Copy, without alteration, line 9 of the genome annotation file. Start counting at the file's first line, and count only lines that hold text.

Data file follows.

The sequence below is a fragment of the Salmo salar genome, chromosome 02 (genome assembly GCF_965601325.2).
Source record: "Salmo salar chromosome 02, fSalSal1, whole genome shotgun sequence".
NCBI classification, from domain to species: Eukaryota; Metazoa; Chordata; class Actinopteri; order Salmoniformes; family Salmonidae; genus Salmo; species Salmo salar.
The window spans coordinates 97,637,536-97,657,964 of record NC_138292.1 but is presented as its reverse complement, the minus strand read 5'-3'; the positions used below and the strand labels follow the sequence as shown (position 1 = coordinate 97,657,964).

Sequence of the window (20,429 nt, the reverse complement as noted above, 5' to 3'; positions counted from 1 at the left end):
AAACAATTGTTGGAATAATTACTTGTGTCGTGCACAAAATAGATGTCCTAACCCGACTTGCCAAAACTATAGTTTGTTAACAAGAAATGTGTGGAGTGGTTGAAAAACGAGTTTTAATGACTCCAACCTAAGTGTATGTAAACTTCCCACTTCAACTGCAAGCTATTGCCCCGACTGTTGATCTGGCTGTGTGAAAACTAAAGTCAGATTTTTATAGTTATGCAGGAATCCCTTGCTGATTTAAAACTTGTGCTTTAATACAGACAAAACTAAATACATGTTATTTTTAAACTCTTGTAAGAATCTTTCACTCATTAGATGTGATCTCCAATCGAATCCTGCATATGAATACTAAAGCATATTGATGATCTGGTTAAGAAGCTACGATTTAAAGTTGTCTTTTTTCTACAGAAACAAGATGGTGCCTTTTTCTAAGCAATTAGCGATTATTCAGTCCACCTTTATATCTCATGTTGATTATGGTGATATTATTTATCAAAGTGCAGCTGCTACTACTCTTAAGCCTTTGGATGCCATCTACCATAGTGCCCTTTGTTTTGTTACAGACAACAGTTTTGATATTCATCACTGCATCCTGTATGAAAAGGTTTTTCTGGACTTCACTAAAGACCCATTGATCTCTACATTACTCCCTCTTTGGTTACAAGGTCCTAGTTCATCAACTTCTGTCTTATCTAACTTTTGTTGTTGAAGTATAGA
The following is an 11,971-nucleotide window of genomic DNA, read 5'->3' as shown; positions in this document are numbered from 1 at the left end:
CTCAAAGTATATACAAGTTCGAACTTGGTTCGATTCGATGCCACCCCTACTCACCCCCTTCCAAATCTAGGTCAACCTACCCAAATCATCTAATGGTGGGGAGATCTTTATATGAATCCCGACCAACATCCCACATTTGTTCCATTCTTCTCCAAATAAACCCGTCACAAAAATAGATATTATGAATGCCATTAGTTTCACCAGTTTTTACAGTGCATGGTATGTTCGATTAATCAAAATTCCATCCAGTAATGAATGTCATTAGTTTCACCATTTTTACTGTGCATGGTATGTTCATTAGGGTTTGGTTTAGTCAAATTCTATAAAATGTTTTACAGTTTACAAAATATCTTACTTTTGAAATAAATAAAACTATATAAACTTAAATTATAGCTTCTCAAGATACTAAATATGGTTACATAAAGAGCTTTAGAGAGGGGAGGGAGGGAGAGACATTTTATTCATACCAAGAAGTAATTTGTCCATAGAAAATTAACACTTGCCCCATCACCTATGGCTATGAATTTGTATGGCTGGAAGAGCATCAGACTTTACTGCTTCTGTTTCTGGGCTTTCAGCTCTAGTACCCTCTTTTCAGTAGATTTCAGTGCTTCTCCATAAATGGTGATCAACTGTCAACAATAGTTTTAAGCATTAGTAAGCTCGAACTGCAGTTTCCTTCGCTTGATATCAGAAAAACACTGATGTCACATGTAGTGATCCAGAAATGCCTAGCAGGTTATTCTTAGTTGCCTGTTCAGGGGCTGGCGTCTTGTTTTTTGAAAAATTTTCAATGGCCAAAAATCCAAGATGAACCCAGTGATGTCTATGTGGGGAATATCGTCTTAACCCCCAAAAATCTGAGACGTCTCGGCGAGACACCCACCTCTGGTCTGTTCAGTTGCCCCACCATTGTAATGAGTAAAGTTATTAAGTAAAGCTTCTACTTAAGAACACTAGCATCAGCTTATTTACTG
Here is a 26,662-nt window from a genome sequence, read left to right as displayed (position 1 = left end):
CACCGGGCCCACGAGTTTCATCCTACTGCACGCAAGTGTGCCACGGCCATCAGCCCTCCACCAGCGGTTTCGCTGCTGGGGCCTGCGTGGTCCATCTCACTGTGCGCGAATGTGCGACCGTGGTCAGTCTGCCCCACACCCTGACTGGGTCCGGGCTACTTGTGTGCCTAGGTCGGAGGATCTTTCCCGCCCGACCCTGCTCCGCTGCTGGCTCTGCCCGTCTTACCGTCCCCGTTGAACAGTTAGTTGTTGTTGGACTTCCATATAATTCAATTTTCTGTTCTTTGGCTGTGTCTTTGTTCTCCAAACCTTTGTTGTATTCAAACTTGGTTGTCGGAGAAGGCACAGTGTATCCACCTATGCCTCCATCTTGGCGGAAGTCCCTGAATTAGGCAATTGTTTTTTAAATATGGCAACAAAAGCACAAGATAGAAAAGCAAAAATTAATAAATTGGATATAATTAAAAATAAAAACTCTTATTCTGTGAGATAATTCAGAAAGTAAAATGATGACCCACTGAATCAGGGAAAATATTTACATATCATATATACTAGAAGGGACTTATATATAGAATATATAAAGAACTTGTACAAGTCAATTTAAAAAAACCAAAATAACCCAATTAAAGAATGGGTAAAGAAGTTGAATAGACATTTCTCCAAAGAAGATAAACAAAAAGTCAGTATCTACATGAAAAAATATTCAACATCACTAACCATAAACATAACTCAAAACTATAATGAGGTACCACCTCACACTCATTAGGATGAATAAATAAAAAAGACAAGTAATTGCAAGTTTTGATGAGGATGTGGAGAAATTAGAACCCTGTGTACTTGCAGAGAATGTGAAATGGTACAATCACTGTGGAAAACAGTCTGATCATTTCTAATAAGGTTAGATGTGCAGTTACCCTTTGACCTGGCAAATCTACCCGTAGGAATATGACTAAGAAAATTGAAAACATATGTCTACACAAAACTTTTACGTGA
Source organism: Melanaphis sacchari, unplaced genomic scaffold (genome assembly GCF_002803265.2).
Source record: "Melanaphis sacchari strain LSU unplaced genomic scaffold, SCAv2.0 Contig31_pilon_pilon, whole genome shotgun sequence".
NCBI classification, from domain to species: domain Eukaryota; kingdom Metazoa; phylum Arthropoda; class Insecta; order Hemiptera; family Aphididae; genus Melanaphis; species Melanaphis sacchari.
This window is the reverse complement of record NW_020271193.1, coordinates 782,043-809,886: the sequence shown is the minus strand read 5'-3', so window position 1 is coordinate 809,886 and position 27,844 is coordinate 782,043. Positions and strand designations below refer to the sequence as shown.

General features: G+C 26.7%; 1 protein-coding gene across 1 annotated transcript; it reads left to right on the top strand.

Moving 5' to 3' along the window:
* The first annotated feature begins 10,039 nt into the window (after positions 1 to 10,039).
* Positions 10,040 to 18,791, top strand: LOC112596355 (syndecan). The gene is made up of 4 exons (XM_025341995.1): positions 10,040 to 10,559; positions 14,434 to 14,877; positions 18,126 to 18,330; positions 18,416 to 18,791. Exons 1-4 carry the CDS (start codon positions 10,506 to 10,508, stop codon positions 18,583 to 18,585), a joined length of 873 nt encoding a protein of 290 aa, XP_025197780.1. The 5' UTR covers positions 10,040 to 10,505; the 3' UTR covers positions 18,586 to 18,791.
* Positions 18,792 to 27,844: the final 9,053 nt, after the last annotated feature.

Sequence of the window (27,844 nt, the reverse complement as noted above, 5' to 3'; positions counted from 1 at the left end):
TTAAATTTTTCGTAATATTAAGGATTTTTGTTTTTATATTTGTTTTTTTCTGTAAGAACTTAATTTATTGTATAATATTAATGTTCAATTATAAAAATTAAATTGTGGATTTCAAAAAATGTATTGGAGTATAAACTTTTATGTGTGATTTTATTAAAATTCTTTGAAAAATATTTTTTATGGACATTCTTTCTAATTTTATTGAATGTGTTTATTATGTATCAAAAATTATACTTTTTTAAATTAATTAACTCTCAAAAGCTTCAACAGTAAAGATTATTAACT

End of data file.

Here is a 26,662-nt window from a genome sequence, read left to right as displayed (position 1 = left end):